In Romans 7:24 we read, “Wretched man that I am! Who will deliver me from this body of death?” The Apostle Paul is both poor in spirit and mourning over his sinful condition before finding new birth in Jesus Christ. The prophet Jeremiah wrote a collection of poetic “laments” for the destruction of Jerusalem in the Book of Lamentations. The Psalms are filled with poetry and songs devoted to expressions of sorrow and grief.
There are a total of 271 times the words mourn, grieved, grief, sorrow, sorry and lament are found in the Bible.
It was prophesied in Isaiah 53:3 that Jesus would be a “man of sorrows acquainted with grief.” As followers of Christ, do we grieve over the condition of mankind? Does our own sin bother us? Are we acquainted with grief? This doesn’t mean we should be miserable or gloomy (joy is a fruit of the Spirit after all) but does it bother us that this world is filled with corruption, abuse and immorality and is headed for eventual destruction?
Do our own sinful tendencies that continue to creep in bother us, or do we just bask in the glow of God’s grace and brush them off?
A picture of our Lord Jesus Christ mourning can be found in Matthew 23 when He rebuked the Pharisees. This passage of Scripture is known as the “Seven Woes.” He said to them,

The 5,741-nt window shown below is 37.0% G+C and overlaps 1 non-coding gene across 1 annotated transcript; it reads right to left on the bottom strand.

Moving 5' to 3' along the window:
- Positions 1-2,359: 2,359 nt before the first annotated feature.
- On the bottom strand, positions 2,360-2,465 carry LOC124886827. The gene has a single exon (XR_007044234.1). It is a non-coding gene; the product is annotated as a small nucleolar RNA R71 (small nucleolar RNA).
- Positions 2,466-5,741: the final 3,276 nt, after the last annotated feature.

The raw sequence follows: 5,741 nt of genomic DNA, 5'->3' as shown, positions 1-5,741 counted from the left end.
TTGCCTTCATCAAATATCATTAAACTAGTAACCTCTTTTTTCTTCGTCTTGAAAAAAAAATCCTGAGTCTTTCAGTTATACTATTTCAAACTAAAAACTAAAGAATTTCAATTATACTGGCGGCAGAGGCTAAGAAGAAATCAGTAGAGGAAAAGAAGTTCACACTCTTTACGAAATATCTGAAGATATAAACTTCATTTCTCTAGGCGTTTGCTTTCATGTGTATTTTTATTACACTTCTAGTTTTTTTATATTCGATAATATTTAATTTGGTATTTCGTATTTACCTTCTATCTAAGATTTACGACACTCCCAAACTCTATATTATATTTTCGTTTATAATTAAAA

“But woe to you, scribes and Pharisees, hypocrites! For you shut the kingdom of heaven in people’s faces. For you neither enter yourselves nor allow those who would enter to go in.” (Matthew 23:13).
“Woe to you, scribes and Pharisees, hypocrites! For you travel across sea and land to make a single proselyte, and when he becomes a proselyte, you make him twice as much a child of hell as yourselves.” (Matthew 23:15)
“Woe to you, blind guides, who say, ‘If anyone swears by the temple, it is nothing, but if anyone swears by the gold of the temple, he is bound by his oath.’ 17 You blind fools! For which is greater, the gold or the temple that has made the gold sacred?” (Matthew 23:16)
“Woe to you, scribes and Pharisees, hypocrites! For you tithe mint and dill and cumin, and have neglected the weightier matters of the law: justice and mercy and faithfulness. These you ought to have done, without neglecting the others. 24 You blind guides, straining out a gnat and swallowing a camel!” (Matthew 23:23-24)
“Woe to you, scribes and Pharisees, hypocrites! For you clean the outside of the cup and the plate, but inside they are full of greed and self-indulgence. 26 You blind Pharisee! First clean the inside of the cup and the plate, that the outside also may be clean.” (Matthew 23:25-26)
“Woe to you, scribes and Pharisees, hypocrites! For you are like whitewashed tombs, which outwardly appear beautiful, but within are full of dead people’s bones and all uncleanness. 28 So you also outwardly appear righteous to others, but within you are full of hypocrisy and lawlessness.” (Matthew 23:27-28)